Feeding Others to Feed Yourself

sunny-sand-desert-hiking

Humans cannot survive for long without food. The amount of time a person can starve seems to be between 3 to 8 weeks assuming the individual has water; therefore, when undertaking a long journey the wise choice is to develop the skills needed to live off the land.

As we change and grow we develop new hungers and old desires wane. I think of this a personal journey into a foreign land. Our hungers require new provision to sustain us especially if our current environment does not readily provide us succor.

My Journey

My professional journey has led me from oasis, to desert and past mirages in no particular order. At times, I’ve had to forage for what my hunger requires. For me, my hunger is for a work culture that lusts after high quality, professional software development. This includes a fanatic focus on continual improvement, an uncompromising commitment to high quality / value products, and a trusting, collaborative work environment. When these are not present, my hunger returns and I begin to starve.

Make a quick list of the 3 things most appetizing to you professionally…I’ll wait.

 

 

 

 

 

 

Ok, now how often are you able to feast on them? If meals are few and far between, consider foraging or growing your own meals. Choose fast growing crops that will produce or fail quickly.

Tips for Feeding Yourself

I’ve to learned to forage for the things I need. Here is a short list of some foraging techniques I use when I’m feeling wane:

  • I interact with a user group. I consume new ideas and produce my own.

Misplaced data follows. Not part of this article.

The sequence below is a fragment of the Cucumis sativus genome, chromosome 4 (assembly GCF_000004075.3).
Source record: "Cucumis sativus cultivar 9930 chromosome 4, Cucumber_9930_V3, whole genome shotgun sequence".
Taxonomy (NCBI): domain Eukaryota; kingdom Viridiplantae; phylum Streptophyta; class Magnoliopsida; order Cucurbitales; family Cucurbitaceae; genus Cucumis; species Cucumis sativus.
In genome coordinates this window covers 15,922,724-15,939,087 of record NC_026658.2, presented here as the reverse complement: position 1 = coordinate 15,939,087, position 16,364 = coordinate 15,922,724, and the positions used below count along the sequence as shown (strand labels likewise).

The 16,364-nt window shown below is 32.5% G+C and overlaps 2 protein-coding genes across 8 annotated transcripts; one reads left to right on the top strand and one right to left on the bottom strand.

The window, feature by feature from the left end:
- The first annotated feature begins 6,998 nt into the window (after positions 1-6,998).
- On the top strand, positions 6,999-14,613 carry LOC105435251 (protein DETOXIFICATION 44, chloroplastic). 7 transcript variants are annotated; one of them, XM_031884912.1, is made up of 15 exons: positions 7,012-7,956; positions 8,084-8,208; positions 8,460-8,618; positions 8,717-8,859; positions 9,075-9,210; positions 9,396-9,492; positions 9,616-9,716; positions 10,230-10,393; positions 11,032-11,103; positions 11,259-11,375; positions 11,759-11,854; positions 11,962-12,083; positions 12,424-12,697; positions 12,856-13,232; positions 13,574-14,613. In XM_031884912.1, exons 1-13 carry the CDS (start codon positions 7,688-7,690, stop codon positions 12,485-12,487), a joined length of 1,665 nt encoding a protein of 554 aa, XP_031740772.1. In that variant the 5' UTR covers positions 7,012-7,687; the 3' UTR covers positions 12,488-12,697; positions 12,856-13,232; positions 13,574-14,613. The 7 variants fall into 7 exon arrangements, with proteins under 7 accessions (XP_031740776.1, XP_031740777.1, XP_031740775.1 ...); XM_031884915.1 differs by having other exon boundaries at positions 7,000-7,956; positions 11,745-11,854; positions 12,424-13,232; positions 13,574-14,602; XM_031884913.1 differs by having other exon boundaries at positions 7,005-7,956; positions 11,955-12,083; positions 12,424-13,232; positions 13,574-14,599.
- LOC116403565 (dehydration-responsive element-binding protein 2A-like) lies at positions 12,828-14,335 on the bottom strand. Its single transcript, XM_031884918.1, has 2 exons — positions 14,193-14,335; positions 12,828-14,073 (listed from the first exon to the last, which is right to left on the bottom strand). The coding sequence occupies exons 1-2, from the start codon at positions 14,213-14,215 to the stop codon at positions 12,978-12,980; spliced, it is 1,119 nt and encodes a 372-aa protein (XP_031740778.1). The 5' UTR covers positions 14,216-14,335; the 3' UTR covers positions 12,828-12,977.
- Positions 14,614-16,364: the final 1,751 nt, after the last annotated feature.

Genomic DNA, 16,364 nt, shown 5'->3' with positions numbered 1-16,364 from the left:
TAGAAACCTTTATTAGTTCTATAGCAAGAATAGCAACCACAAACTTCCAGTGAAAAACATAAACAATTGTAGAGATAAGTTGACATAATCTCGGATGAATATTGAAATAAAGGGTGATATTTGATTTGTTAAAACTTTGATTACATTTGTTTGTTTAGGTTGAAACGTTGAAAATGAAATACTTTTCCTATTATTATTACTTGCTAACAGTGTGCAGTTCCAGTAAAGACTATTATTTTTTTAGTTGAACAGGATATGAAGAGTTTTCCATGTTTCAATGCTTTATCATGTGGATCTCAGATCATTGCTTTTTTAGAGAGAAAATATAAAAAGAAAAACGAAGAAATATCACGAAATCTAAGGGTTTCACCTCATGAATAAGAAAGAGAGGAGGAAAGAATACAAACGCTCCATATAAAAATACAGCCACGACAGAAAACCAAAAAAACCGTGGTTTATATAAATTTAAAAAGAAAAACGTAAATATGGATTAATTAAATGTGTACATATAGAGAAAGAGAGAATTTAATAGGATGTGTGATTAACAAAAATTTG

• I create something small that stretches me in the direction I want to go. This could be a relationship, a software side-project, or a lunch and learn talk at work.
  • I write. I distill all those wandering, anxiety inducing thoughts into tangible manifesto and share it with others to help them and sharpen me.

Equipped with these techniques, I’m now better able to endure and even thrive in work environments where improvement can be slow and draining.

Give to Receive

In his book Give and Take, Adam Grant tells the story of a burned out professional who defeated her starvation by doing more of the thing that was burning her out…but with shorter feedback cycles. With a shorter feedback cycle the success or failure of her efforts was more readily visible, and both fed her. With long feedback cycles, starvation can occur if you’re not careful.

If I could boil my personal experience down to a simple aphorism to encourage your continued sustenance along your journey it would be this:

Feed others and you feed yourself.

Take, and eat!

jknight

Jason is a developer, Scrum Master, writer, teacher, coach, husband, father, and community leader out of Tulsa Oklahoma. He's been delivering software since 2007 and absolutely loves the values and principles of agility especially as given form by the Scrum framework.